It is Friday afternoon. A long line of children waits in the main hall Outside the small supply room, which Korczak transforms every week into a gambling casino with one croupier-himself "What do you bet?" he asks Jerzy, an eight-year-old rascal who is first in line. The idea is for the children to place a bet on some bad habit with the goal of overcoming it, and winning a few candies in the bargain. "I bet I~ll have only one fight this week, " Jerzy says.
    "I'm not sure I can accept that," Korczak responds, without looking up from the ledger where he keeps the records. "It would be unfair to you. "

    "Because you will clearly lose. You beat up five boys this week, and six the week before, so how can you stop so suddenly?"
    "I can do it."
    "Why not try four fights?"
    "Two, " Jerzy argues.
    After some more bargaining, they compromise on three. Korczak records the bet in the ledger and slips Jerzy a chocolate from the candy basket in good faith. If Jerzy manages to win, he~ll collect three more candies the next Friday. if he loses, he'll receive a sympathetic look, some encouragement, and perhaps another piece of candy for consolation. Jerzy knows that however many fights he reports, Korczak will not check up on him. It is an honor system.

    The next one in line is Antek.
    "What's your bet?"
    "That I~ll swear only five times this week."
    "Too little,"
    "How about seven, one for each day ofthe week?" Korczak suggests.
    Antek accepts the offer and goes off beaming, determined to win the Pola is next.
    "What do you bet?"
    "That I~ll do my math homework every day."
    "How about three days?"
    She shrugs: "All right, three days."

    He records the transaction, slips her a candy, and the next child steps up. The gambling casino stays open until the last child has placed his bet or the gong announcing it is time for their Sabbath bath sends everyone scurrying up to the dormitories.

    A strategy that was effective with one child might not be with another. Sometimes Korczak had difficulty devising a method that would work with a particularly resistant urchin. His purpose was not so much to make the children change as to enable them to train their wills as he had once trained his own. It meant removing their compulsions, and allowing their wounds to heal. '< Believing that an educator should also be part actor, Korczak might pretend to lose his temper with an incorrigible child. He would shout, his face and bald pate turning bright red, but his words were not the obvious admonitions "Shame on you!" or "Don't do that!" Reaching into his "jar of strong scolding expressions," he would pull out: "You torpedo! You hurricane! You perpetual motion machine! You rat man! You lamp! You table!"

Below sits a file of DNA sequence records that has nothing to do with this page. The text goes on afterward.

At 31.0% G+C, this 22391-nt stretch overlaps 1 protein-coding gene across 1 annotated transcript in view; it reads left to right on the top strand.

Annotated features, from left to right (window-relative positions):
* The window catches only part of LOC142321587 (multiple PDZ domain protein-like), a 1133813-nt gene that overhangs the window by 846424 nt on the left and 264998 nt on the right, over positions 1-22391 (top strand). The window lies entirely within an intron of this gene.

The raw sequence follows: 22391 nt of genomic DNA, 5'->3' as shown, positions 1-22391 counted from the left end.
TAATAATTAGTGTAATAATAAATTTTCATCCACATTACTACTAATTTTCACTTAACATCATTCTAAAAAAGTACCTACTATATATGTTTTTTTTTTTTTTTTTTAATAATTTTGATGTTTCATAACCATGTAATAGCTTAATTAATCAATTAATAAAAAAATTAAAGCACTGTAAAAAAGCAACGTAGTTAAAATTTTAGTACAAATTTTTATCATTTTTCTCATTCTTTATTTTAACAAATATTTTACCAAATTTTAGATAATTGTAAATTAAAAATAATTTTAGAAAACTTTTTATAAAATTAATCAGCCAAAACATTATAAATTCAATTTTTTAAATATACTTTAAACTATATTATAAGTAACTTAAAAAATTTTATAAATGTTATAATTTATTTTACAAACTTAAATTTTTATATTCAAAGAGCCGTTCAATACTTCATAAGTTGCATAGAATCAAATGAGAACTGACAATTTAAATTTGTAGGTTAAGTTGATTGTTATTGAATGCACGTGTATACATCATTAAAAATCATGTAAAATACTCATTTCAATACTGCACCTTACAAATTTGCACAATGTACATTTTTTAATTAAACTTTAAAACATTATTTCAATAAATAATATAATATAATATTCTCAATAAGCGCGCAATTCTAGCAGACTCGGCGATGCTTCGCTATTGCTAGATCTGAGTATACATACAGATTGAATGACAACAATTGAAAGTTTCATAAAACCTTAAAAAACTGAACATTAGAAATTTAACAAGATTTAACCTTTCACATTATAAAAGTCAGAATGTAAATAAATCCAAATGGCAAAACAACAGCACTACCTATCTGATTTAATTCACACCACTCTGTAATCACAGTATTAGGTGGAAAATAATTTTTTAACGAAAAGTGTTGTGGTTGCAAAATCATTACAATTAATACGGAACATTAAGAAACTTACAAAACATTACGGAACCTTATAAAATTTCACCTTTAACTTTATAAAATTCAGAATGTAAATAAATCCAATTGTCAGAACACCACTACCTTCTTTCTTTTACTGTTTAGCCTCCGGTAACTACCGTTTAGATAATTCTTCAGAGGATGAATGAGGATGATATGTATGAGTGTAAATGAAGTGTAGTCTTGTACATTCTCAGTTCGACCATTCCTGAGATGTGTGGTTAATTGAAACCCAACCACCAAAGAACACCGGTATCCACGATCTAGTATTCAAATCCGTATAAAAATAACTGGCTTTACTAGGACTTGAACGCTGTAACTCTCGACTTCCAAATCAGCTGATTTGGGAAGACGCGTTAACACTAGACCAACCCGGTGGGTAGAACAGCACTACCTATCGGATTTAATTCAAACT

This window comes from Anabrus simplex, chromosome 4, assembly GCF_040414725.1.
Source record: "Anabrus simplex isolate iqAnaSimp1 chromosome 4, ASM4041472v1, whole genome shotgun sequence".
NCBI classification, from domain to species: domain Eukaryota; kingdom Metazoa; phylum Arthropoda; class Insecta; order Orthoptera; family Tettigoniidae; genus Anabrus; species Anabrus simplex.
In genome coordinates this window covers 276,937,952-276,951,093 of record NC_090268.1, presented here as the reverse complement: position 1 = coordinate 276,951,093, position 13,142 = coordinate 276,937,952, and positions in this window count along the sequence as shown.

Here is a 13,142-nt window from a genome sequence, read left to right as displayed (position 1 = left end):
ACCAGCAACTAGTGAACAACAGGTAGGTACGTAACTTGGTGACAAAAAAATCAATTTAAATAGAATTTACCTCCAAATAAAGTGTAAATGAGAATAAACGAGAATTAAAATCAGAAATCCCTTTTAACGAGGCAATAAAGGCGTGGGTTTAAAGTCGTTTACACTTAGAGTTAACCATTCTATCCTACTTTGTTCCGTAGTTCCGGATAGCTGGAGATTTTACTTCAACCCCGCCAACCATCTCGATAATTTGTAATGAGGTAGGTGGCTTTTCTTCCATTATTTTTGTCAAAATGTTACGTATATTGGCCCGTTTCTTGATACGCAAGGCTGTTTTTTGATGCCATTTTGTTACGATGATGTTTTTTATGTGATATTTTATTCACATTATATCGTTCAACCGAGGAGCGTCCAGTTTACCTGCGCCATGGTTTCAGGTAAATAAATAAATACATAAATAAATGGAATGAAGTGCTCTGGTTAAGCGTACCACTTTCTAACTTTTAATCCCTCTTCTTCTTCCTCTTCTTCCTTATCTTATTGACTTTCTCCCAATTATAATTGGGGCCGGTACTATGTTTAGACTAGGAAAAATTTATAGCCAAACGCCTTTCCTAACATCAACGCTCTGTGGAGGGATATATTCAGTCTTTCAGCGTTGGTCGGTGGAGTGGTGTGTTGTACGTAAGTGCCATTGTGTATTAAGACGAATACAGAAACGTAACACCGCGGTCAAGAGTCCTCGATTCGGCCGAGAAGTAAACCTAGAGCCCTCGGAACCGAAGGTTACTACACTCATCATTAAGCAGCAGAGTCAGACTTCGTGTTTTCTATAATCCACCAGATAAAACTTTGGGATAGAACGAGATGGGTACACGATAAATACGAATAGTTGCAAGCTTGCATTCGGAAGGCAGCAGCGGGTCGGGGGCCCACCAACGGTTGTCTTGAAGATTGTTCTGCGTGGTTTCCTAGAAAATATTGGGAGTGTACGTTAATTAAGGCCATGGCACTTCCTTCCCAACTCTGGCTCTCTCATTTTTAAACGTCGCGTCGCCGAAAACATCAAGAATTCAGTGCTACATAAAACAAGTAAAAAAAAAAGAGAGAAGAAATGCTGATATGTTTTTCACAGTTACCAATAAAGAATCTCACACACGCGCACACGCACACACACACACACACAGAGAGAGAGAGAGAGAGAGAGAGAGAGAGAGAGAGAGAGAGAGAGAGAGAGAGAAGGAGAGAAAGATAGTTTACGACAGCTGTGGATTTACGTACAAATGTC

Knowing that the power of an expression was diminished if it was repeated too often, he was constantly expanding his repertoire, borrowing words from nature or the arts: "You rook! You bagpipe! You dulcimer!" He also experimented to find just the word that would get through to a particular child. There was one scamp on whom he tried everything- nothing worked. He used every kind of noun-to no effect. And then, a sudden inspiration: "Ah, you F-major!" The boy was subdued for the rest of the day.

    Another strategy: he would tell a misbehaving child, "I'm angry at you till lunchtime or supper" If the crime was serious enough, he would extend the sentence until the next day, and he would not speak to the boy or girl during that period. if the child's friend acted as go-between and asked: "May he take the ball?" Korczak would reply: "Tell him he may take a small ball, but he may not kick it." The child would understand that he was being punished, but also that there was a time limit, after which he would be forgiven and could begin anew.

    And so, "from grumbling, snarling, chiding, even rebuking," Korczak worked through his "pharmacopoeia." He made it a point never to say
    "I must have told you a hundred times!" for that was imprecise and nagging, and the child would deny it anyway. Rather, he would say. "I told you on Monday, or Tuesday, or Wednesday, and so on."
    Or. "I told you in January, February" and so on."
    Or: "I told you in the spring, summer, fall, or winter." Not only was he being precise and fair; he was accomplishing two other things at the same time: teaching the delinquent child the days of the week, the months, or the seasons of the year, and enriching his vocabulary.

    In the rare case when none of his strategies worked, a child might be ordered to sit in the corner behind the piano on the podium at the far end of the main room, for anywhere from five minutes to an hour. One of the boys, Johann Nutkiewicz, remembers that he always felt "imprisoned" as he sat there watching other children playing nearby. And Hanna Dembinska, who received a sentence of one hour in that corner as punishment for being suspended from school for a week, sneaked out and bought herself a raisin bun with a few pennies her mother had given her. As she sat brazenly eating her bun, a bee that had settled among the raisins stung her. Her face swelled up to twice its size. "We~ll make a human being out of you yet," Korczak said fondly as he took her off to the hospital.